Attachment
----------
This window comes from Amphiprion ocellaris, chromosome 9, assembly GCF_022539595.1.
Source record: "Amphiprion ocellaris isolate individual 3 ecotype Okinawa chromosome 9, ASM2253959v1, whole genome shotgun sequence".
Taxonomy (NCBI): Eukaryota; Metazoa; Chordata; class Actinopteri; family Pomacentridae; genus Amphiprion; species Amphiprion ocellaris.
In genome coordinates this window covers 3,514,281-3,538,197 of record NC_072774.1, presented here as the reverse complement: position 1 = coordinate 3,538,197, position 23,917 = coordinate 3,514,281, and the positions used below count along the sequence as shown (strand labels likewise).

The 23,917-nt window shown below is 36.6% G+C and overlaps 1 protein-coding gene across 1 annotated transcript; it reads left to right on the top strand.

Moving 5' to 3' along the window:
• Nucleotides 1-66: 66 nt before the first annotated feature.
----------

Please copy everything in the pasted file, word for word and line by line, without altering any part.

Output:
This window comes from Amphiprion ocellaris, chromosome 9, assembly GCF_022539595.1.
Source record: "Amphiprion ocellaris isolate individual 3 ecotype Okinawa chromosome 9, ASM2253959v1, whole genome shotgun sequence".
Taxonomy (NCBI): Eukaryota; Metazoa; Chordata; class Actinopteri; family Pomacentridae; genus Amphiprion; species Amphiprion ocellaris.
In genome coordinates this window covers 3,514,281-3,538,197 of record NC_072774.1, presented here as the reverse complement: position 1 = coordinate 3,538,197, position 23,917 = coordinate 3,514,281, and the positions used below count along the sequence as shown (strand labels likewise).

The 23,917-nt window shown below is 36.6% G+C and overlaps 1 protein-coding gene across 1 annotated transcript; it reads left to right on the top strand.

Moving 5' to 3' along the window:
• Nucleotides 1-66: 66 nt before the first annotated feature.